“It’s silly,” the agent continued, “they keep walking until they don’t have any food or water, and then they die.”
As geographer Joseph Nevins points out in the book Dying to Live: A Story of US Immigration in an Age of Global Apartheid, there are many reasons given, in the general broad analysis, why so many people die attempting to enter the United States. “To state what should be obvious,” Nevins writes, “if migrants were allowed to freely cross the divide — and, by extension, to reside and work within the United States without fear of arrest and deportation due to immigration status — there would be no migrant deaths.” Nevins describes a system of exclusion that now extends well beyond the context of the United States. It is a system where the super-rich have luxurious enclaves on the world’s sinking islands, able to jet there and claim, “It’s so close!,” while the world’s impoverished majority, confronting more and more cataclysmic environmental changes, face constant impediments to their mobility. One person’s “close” is many people’s “never.”
In the climate era, coexisting worlds of luxury living and impoverished desperation will only be magnified and compounded. On one side are not only the super-rich who will want to continue to consume, possess, and waste without limits. There are those of the middle class, too, who populate US suburbs and cities and live unsustainable consumer lifestyles.
On the other side are millions like Ismael, Luis Carlos, and Santos Fernando, deprived of the resources they need for subsistence living in their home communities. In the middle are the militarized border zones that, as Nevins writes, reinforce “an unjust world order.”
Joshua Garcia’s pulse quickens every time he approaches a U.S. Border Patrol checkpoint. The staggered speed-limit signs on the side of the highway indicate that he should slow down from 40 to 30 to 20 miles per hour. Due to his experiences in the past, and unlike most other drivers, he follows the speed limits exactly.
Garcia has done nothing wrong. He is also a U.S. citizen. But he feels that sense of dread. It is like that feeling of trepidation pulling into, say, that checkpoint on the Colorado border where armed, uniformed officials could order you to pull over. Maybe this time, as on many occasions, they would just wave him through. Perhaps he’d be able to continue on his way back to Tucson as the harsh afternoon light softens into dusk. He hopes that is the case, because he has two kids from the youth council with him.
Sebastian, who is 17, is asleep in the back seat. Fifteen- year-old Amelia is pointing to a sign that says there are dogs on duty. “I want to pet the dog,” she says. Garcia looks at Amelia and jokes, “They’re working dogs, you’re not supposed to pet them.”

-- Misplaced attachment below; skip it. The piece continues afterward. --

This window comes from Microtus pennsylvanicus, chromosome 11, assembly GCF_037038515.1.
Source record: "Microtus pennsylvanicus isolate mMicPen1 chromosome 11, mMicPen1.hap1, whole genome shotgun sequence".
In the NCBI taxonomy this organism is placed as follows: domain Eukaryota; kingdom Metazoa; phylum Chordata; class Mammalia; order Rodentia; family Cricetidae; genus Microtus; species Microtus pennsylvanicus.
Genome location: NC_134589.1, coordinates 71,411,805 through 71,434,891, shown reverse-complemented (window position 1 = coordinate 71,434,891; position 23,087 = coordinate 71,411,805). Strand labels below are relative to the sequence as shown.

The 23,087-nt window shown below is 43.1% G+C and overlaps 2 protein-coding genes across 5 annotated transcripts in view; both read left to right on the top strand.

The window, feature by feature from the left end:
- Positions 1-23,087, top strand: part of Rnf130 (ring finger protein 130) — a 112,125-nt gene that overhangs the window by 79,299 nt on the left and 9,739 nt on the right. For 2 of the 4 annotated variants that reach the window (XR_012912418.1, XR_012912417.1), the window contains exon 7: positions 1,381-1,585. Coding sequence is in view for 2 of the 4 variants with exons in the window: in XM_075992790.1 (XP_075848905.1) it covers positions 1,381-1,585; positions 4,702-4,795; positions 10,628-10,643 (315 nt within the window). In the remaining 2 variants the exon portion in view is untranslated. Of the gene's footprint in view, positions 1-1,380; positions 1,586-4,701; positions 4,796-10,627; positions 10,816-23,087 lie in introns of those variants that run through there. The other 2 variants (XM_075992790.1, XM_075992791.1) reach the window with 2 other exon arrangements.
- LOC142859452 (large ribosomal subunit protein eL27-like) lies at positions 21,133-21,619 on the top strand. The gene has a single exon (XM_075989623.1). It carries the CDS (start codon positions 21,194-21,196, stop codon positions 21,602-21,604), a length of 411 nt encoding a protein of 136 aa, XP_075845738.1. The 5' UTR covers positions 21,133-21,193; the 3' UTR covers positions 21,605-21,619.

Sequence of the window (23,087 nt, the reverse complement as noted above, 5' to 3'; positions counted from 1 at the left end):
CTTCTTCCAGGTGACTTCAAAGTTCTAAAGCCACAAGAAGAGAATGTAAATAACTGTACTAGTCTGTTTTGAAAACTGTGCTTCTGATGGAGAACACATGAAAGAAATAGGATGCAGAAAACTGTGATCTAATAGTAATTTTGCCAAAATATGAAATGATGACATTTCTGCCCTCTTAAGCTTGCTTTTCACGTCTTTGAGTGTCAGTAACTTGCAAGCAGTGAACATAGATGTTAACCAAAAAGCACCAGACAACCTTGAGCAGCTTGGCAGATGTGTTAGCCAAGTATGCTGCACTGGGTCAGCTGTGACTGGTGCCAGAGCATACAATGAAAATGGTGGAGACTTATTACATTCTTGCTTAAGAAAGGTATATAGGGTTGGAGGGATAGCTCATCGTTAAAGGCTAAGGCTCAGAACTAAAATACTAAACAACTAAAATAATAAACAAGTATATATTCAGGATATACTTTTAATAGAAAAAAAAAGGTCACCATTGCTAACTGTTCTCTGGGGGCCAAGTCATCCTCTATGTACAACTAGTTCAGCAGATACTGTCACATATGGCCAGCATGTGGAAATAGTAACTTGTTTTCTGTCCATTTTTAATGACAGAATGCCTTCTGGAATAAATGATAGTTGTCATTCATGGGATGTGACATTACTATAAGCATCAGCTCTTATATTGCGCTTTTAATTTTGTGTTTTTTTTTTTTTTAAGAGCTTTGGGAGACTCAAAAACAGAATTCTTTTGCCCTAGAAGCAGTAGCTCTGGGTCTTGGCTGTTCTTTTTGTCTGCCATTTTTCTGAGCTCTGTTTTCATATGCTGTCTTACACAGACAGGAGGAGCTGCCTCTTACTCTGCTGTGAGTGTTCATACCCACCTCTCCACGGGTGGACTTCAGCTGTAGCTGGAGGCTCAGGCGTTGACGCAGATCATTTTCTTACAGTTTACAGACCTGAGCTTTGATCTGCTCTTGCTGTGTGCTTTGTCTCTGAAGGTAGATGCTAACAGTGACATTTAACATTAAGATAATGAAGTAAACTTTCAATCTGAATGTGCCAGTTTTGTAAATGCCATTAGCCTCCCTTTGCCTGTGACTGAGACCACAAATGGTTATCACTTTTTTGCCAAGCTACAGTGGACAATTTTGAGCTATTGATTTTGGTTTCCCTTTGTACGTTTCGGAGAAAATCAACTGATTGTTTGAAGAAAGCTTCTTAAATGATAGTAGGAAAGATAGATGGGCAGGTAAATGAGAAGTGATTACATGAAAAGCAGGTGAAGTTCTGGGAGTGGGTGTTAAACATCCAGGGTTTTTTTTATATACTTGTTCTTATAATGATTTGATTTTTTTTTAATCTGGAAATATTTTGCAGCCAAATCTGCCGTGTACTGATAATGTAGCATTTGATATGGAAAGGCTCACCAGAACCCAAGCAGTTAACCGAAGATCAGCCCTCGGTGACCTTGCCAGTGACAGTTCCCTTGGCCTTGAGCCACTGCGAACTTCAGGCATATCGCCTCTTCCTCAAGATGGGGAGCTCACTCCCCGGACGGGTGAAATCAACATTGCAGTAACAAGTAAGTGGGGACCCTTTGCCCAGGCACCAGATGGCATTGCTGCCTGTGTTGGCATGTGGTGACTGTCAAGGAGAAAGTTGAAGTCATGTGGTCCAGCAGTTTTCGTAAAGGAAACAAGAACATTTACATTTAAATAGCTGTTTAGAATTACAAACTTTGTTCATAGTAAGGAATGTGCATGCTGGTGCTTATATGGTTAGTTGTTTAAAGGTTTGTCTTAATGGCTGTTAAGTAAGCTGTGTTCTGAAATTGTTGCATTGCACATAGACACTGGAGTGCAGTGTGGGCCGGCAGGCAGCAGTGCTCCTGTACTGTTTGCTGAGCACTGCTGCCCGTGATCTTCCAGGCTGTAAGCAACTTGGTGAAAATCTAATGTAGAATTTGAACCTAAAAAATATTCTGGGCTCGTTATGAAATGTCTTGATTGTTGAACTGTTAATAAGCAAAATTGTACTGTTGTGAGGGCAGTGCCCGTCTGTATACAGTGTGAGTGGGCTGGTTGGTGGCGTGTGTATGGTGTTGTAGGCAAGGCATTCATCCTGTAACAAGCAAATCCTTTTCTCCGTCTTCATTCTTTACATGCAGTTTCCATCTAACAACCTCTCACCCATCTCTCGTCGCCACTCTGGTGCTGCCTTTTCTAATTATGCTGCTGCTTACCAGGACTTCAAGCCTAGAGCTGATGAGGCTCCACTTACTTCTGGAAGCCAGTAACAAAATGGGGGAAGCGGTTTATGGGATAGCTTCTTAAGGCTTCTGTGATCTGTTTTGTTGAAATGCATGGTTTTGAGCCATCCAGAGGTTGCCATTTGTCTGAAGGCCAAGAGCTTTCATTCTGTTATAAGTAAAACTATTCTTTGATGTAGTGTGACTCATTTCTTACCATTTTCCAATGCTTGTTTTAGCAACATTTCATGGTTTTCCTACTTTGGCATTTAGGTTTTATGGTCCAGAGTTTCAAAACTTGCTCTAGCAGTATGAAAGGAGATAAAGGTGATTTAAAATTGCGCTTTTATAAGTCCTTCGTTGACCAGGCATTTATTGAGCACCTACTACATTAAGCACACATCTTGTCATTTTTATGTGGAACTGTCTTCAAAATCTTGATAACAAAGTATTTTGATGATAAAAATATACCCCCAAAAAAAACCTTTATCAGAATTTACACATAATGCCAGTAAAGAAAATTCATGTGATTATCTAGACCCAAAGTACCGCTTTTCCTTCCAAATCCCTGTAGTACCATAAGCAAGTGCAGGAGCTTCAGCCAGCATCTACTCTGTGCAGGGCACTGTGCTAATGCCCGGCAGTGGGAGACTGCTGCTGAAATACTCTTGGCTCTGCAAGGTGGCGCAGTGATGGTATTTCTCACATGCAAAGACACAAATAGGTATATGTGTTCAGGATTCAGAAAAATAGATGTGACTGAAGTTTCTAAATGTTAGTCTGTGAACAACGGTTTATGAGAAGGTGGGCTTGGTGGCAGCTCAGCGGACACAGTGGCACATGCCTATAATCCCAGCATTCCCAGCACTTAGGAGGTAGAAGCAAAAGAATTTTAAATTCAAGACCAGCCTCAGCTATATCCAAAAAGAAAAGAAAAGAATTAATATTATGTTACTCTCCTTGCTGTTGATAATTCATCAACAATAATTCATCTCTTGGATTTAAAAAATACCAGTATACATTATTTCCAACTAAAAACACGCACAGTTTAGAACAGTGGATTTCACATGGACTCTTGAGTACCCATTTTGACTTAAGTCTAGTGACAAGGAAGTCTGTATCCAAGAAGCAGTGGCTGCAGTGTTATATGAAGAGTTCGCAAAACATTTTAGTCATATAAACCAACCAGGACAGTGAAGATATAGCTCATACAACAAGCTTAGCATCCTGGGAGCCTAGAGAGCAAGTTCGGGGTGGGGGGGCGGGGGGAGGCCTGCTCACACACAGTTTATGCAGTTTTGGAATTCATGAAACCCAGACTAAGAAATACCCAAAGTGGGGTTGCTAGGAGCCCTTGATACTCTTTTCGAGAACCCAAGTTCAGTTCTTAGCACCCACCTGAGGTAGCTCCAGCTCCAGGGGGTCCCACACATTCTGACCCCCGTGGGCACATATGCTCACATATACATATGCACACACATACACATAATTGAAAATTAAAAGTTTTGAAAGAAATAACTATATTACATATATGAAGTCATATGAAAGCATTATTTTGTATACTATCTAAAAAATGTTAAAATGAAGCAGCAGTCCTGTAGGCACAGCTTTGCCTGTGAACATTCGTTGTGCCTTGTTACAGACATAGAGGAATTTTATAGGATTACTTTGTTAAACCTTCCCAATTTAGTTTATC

In addition to feeling nervous about approaching the checkpoint, there is also exhilaration and afterglow from a great day. That morning, when they drove from Tucson to the Tohono O’odham Nation, a beautiful and muscular wildcat walked across the two-lane road in front of them. “A mountain lion,” the kids murmured. They had to look twice to make sure. And then they were sure. It was the first time either of them had seen one. It was the first time for Garcia, too, the adult leader who had spent thousands of hours walking in the desert. There is something about seeing an elusive and endangered animal, free and wild in its own habitat, that stays with you a long time. Conversations about the lion dominated for the rest of the day. Garcia believes that it was because of the lion that many in the group wanted to walk toward Baboquivari Peak, on a path that climbed to one of the caves where Itoi, the Tohono O’odham creator, resided. From the sacred cave there was a sweeping view of the O’odham aboriginal land that extended as far as the eye could see, including hundreds of miles into Mexico. For a moment there was no international border dividing the land, only the beauty one has of suddenly seeing a vast, inspiring landscape. At the cave they sang to the mountain. It was that sort of day, reconnecting with the living Earth with a sort of reverence that goes against the grain in much of the contemporary United States.
They can see the authorities wave another car forward. They can hear and smell the idling engines. It was another abnormally hot day during the year 2015, which would be the hottest year in recorded history up until that point (only to be surpassed by the very next year). Garcia puts his truck into gear and inches ahead. There are orange striped signs in the middle of the road. There is a stop sign with a trio of orange flags on top, slightly flapping around in the breeze. There are well-armed Homeland Security agents in forest-green uniforms observing his vehicle as he pulls forward into this modern-day bum blockade, located 45 miles north of the international border.
Read more of this excerpt here as published in the Tucson Weekly.
“In the wake of the devastation of Hurricanes Harvey and Irma, while wildfires continue to rage across the West, it would seem like the perils of global warming are self-evident. And in fact, there’s one part of the U.S. government that, unlike President Trump, sees climate change as an undeniable danger: the military and Homeland Security. But not surprisingly, as journalist Todd Miller illustrates, their solution to the dislocations of climate change is a militarized one, imperiling all of us.”
Click here for the interview.